Michael Harper (priest)

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Michael Claude Harper (12 March 1931 – 6 January 2010) was a priest of the Church of England who became a priest of the Antiochian Orthodox Church. He was a key leader of the British charismatic movement from the 1960s to 1980s.

Harper won a scholarship to Gresham's School, Holt, then attended Emmanuel College, Cambridge University, where he read Law and Theology.

Harper was a curate at All Souls Church, Langham Place (London) when he received what Pentecostals and charismatics refer to as the Baptism of the Holy Spirit, a religious experience accompanied by speaking in tongues. This put him at odds with the church's evangelical rector, John Stott, and Harper left All Souls in 1964 to found the Fountain Trust, an organisation dedicated to spreading the charismatic message.

In his days as an Anglican charismatic leader, he wrote at least 35 books, including As at the Beginning (1965), a narrative of the growth of Pentecostalism and the charismatic movement in the 20th century. His most popular book, "A Love Affair," (1982) discussed the necessity to distinguish between material love (eros) and spiritual love (agape).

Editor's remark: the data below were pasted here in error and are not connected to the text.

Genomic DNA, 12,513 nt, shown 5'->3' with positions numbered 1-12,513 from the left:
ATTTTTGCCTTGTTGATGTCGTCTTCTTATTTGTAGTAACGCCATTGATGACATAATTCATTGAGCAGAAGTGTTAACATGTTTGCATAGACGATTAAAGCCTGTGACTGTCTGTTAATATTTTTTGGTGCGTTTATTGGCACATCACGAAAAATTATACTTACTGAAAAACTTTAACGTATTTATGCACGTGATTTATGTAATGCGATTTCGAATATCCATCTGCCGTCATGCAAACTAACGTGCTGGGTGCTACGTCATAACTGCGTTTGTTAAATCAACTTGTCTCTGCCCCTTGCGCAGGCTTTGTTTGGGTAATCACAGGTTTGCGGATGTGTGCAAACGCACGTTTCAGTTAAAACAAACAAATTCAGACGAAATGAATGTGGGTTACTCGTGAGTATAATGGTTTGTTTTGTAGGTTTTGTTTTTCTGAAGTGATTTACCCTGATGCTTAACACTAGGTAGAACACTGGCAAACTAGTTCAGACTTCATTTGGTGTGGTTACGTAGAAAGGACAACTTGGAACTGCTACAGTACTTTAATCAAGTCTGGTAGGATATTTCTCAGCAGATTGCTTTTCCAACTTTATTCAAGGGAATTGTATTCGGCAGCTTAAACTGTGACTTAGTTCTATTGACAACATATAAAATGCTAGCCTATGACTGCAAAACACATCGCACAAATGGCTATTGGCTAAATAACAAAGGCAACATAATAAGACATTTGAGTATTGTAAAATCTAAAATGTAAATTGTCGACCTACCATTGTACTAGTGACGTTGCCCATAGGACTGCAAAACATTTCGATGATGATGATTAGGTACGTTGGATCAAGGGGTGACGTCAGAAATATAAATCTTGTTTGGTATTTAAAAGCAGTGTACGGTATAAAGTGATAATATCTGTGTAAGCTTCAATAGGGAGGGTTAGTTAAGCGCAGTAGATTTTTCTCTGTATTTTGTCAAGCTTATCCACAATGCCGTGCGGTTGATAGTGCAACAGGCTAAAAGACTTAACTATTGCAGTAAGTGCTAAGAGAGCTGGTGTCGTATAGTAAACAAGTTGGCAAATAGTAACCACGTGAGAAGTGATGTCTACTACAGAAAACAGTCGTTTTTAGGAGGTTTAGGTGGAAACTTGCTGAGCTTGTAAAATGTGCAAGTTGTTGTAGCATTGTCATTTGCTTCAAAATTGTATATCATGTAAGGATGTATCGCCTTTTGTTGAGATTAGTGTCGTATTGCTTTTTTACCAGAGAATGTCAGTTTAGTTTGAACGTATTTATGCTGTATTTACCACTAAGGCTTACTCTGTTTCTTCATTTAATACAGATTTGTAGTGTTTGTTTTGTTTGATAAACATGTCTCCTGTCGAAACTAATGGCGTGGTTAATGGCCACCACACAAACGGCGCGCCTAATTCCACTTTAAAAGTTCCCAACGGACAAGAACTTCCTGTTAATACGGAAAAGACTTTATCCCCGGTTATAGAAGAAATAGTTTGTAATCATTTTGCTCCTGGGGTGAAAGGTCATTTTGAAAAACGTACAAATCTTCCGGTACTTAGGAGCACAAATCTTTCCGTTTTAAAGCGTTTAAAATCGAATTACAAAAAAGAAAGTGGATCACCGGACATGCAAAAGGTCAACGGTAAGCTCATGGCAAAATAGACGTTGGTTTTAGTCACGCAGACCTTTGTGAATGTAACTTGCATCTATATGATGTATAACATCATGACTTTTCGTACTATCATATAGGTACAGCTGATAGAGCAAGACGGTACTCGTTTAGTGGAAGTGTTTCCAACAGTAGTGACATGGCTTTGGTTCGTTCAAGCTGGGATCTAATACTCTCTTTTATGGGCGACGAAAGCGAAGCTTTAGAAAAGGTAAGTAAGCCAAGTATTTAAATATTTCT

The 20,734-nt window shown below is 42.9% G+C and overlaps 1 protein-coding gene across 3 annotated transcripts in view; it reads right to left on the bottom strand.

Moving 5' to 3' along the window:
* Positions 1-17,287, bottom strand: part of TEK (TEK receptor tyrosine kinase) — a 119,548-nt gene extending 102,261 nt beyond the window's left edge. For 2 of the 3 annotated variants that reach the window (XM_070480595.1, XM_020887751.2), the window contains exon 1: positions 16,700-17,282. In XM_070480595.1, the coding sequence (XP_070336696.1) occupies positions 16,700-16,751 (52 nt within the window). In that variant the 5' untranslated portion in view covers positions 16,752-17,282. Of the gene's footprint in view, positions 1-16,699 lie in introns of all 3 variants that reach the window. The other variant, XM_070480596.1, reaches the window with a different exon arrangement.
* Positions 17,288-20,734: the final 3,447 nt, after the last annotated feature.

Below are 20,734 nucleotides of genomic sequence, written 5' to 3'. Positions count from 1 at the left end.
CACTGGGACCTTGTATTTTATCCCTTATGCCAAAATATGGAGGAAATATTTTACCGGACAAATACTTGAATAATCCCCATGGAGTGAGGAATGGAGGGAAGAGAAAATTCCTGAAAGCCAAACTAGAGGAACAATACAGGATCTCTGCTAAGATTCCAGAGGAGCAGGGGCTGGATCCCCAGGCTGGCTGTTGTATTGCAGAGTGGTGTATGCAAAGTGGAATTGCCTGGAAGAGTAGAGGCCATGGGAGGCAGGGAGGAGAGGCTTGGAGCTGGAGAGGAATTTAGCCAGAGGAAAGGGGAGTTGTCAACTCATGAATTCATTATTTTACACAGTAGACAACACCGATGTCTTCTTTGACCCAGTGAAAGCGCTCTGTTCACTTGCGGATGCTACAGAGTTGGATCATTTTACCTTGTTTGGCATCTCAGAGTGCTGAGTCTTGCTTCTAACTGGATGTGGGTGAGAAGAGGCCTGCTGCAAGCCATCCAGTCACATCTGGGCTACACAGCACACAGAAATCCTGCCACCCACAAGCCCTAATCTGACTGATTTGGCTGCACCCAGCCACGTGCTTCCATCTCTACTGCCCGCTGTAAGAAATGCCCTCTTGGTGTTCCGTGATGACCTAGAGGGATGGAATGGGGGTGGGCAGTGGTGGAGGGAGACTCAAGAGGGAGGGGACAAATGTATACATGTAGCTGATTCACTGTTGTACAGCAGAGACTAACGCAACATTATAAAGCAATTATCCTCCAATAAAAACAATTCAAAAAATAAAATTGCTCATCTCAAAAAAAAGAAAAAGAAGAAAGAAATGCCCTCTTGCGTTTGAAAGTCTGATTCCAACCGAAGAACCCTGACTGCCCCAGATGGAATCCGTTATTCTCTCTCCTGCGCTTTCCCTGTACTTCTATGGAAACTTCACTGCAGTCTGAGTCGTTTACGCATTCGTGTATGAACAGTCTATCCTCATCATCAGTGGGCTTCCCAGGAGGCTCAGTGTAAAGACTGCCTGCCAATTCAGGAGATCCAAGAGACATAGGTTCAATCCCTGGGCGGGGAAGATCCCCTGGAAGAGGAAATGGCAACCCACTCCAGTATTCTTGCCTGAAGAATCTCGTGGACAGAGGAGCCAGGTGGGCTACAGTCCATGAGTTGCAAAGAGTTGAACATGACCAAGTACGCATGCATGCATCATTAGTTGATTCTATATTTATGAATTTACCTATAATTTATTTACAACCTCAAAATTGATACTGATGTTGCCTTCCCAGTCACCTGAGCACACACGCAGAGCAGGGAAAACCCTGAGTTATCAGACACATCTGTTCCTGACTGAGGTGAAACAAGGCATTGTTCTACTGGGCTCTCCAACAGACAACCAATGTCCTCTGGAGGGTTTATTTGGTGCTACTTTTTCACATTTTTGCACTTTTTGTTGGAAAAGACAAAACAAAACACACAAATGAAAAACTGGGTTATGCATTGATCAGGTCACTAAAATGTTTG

Harper left Anglicanism in 1995 because of what he saw as the Church of England's increasing doctrinal laxity, particularly with regard to the ordination of women. He and his wife, Jeanne, joined the Orthodox Church. He was ordained and made the first dean of the then newly established Antiochian Orthodox Archdiocese of the British Isles and Ireland. He wrote about his views on female ordination in the 1994 book Equal and Different and related his journey to Orthodoxy in The True Light (1994). He was subsequently made an archpriest by the late Metropolitan Gabriel of Western and Central Europe in 2005. He was senior priest of The Orthodox Parish of Saint Botolph in London[1][2][3] which worships in St Botolph's without Bishopsgate.

His full biography, "Visited by God", was published by his wife Jeanne in late 2013.


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